Credit: Max Pixel

Niamh Canning

Niamh Canning explores the internal turmoil over whether or not to hide self-harm scars in public, and the consequences of doing so

Content warning: this article contains references to self-harm
I’m sitting in a bar, waiting for my date to return from the bathroom, and I’m debating whether to take my jacket off. I decide to go for it – it’s dark, we’re both tipsy, it’ll be fine. When he comes back and sits down, we’re a couple minutes into a conversation before he glances down for the first time. When it happens again, he trails off slightly. After a moment it starts: “Can I ask you something?” and before I know it, he’s holding my arm up to his face for a closer look. “I mean you’re clearly not trying to hide it.” People from the table next to us glance over, and I feel humiliated. This will be my first and last date with this tactless tinder boy.

The UK has the highest rates of self-harm in Europe, with an estimated 400 per 100,000 people suffering from it. It’s a notoriously secretive and isolating experience, with sufferers often hiding away evidence of cuts, burns and any other variety of self-harming behaviour. Even those who have left this painful time of their life behind them are sometimes left with scars which lead to awkward glances and questions they’d rather avoid. How often do you pick out your outfit in the morning with the question “can I handle the stares today?”

The decision of whether to hide or bare your scars can be a complicated one with a whole variety of contributing factors. Of the people I spoke to for this article, most were more concerned with the covering of fresh, unhealed self-harm marks for several reasons. One Glasgow student said:

“I do feel the need to cover fresh marks more, just because I know that seeing them can be triggering and I wouldn’t want to be the cause of that in people around me. I still wouldn’t feel embarrassed or ashamed if somebody was to see them, I just feel like it’s more considerate to take reasonable measures to prevent it.”

As well as the concern of triggering others with similar issues, some said they have covered up fresh marks to avoid upsetting friends and family as well as, more simply, to avoid infection.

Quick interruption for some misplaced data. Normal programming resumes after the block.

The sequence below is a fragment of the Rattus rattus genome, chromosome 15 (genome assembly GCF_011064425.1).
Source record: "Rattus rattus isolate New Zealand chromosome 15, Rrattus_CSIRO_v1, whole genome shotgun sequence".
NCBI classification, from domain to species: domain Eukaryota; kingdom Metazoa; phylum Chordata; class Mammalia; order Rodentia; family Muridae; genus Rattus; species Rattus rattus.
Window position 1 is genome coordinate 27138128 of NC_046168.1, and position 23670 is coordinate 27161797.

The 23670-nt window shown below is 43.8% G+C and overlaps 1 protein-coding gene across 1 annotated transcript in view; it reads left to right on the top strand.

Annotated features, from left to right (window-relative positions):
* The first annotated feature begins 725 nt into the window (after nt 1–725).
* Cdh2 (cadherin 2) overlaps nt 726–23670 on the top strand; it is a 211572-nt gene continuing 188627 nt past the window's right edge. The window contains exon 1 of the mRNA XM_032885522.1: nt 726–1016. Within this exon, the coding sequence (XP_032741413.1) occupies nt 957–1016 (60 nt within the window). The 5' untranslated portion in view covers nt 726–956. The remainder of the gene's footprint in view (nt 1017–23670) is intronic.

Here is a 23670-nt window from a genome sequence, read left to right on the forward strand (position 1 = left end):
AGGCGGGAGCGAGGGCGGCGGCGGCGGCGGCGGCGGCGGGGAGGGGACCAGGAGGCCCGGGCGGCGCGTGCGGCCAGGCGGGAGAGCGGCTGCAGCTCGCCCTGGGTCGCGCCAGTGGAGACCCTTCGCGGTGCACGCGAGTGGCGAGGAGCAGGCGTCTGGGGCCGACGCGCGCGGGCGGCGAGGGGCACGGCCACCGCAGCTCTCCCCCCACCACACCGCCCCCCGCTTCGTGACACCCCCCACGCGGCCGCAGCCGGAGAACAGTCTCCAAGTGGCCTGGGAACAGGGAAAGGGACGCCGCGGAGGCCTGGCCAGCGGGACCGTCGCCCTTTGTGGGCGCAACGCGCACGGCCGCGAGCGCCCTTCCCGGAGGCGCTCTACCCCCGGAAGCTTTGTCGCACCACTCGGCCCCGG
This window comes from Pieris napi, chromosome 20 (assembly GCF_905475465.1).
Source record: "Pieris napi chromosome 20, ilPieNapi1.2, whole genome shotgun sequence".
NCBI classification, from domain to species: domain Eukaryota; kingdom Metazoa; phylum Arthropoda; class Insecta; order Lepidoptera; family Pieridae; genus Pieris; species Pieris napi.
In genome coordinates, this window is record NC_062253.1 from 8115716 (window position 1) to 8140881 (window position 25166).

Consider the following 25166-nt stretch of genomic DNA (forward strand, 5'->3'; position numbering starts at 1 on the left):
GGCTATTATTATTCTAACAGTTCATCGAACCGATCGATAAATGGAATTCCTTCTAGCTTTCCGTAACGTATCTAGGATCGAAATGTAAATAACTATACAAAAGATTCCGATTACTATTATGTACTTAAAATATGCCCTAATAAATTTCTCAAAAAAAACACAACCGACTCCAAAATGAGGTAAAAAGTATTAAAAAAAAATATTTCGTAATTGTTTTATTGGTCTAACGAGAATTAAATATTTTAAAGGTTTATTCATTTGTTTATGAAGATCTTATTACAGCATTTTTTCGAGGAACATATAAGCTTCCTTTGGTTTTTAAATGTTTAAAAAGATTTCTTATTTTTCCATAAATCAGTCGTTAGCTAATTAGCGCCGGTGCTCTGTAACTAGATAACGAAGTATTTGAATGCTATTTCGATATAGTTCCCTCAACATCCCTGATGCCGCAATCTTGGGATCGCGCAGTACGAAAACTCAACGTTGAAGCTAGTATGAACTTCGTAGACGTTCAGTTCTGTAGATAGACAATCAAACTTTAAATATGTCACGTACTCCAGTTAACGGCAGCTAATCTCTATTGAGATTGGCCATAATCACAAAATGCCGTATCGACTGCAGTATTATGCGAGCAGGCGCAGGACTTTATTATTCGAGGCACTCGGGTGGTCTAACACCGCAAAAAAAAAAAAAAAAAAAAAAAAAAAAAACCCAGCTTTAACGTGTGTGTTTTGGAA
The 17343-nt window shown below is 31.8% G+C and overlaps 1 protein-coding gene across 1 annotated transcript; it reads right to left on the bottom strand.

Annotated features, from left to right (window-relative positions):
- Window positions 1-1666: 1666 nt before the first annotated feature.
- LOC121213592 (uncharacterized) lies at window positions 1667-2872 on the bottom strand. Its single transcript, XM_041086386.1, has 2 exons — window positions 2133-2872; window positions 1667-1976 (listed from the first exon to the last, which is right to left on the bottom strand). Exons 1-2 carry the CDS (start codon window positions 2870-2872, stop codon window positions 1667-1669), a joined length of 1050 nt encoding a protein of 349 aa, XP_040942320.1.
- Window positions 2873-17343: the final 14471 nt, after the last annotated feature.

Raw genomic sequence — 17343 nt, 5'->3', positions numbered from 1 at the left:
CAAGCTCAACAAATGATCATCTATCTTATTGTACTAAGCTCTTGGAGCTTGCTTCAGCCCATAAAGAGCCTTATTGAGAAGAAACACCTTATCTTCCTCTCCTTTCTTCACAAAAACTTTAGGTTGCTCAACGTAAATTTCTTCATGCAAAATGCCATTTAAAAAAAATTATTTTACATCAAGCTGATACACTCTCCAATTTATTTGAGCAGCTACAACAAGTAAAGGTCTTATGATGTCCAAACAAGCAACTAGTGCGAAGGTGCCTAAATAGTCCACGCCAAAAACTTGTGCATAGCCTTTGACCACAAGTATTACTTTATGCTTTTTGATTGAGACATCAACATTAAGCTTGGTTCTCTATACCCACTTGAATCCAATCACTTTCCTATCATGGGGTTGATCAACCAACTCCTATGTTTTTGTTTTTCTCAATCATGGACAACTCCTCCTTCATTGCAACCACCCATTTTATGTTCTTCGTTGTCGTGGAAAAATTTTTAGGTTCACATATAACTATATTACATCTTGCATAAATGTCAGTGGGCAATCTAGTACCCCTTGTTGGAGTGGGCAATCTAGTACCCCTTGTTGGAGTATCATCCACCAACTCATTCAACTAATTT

A more complicated issue arises from the covering of scars, which will of course not fade away in a couple of weeks. Many learn to be fully comfortable with their scars, one student saying:

“They’ve been a part of my body for a long time and they’re one which I feel pretty comfortable with. Anybody who reacts badly to them isn’t somebody who I’d be well-suited to being friends with anyway, so I don’t worry about it too much.”

While they are a reminder of a painful time, few people I spoke to felt ashamed of or embarrassed by their scars, but this does not mean that everyone feels this self-assured on the very personal topic. I’ve become accustomed to awkward glances and stares from strangers, but the occasional straight up gawking look of disgust or attempt to question me, however rare, can be hugely difficult to deal with. Several of my sources mentioned stares from strangers and a feeling of safety in hiding their scars. One stated: “on days when I’m feeling anxious, it’s easier to just keep them covered and not have to worry about any stares or awkwardness”, and another said: “if I’m feeling bad or fragile I might also cover them just because I don’t feel up to potentially discussing them with strangers and how potentially receiving a bad reaction might make me feel”.

For some, the environment has a big impact on their decision. One student noted how being in university was freeing for them: “for me school was such a small bubble where everyone knew everything about each other, and something like me showing marks would be a huge deal. At college and university you’re so much more anonymous.”
Many noted their comfort in baring scars around friends and loved ones, although there were mentions of negative and insensitive reactions from friends:

“I’ve previously had a friend tell me to cover them up because seeing them made her feel sick, but I didn’t remain friends with her because of this… I’m not interested in being around people who make me feel ashamed or bad about it.”

While friends and family will likely be asking questions out of concern and curiosity, it is vital to remember what a sensitive topic this is. You may be burningly interested to know about how your friend came to get those scars, but they likely represent some of the most painful times of their lives. One person stated on the subject, “I can understand they’re concerned… but I do wish they would hold back from asking anything a lot of the time. It’s in the past and if I wanted to talk about that time in my life with them I would bring it up in the first place.”

Of course, it is natural to be concerned if you are noticing signs of active self-harm in a friend or loved one and they do not appear to be getting the help they need. If you want to offer support to someone in this situation, what is important is that you focus on the person and not the act itself. Do not give an ultimatum or simply tell someone “you have to stop”. You could approach them when you are alone and let them know you are there for them if and when they are ready to talk, and perhaps offer to assist them in seeking help (like through the university counselling system or speaking to their GP). Useful information for these situations can be found on,, and many other websites.

If you are struggling visit The University of Glasgow Counselling & Psychological Services at:

Other important contacts: NHS 24 on 111, Breathing Space’s on 0800 83 85 87, Samaritans 0141 248 4488 and, in a medical emergency, always phone 999.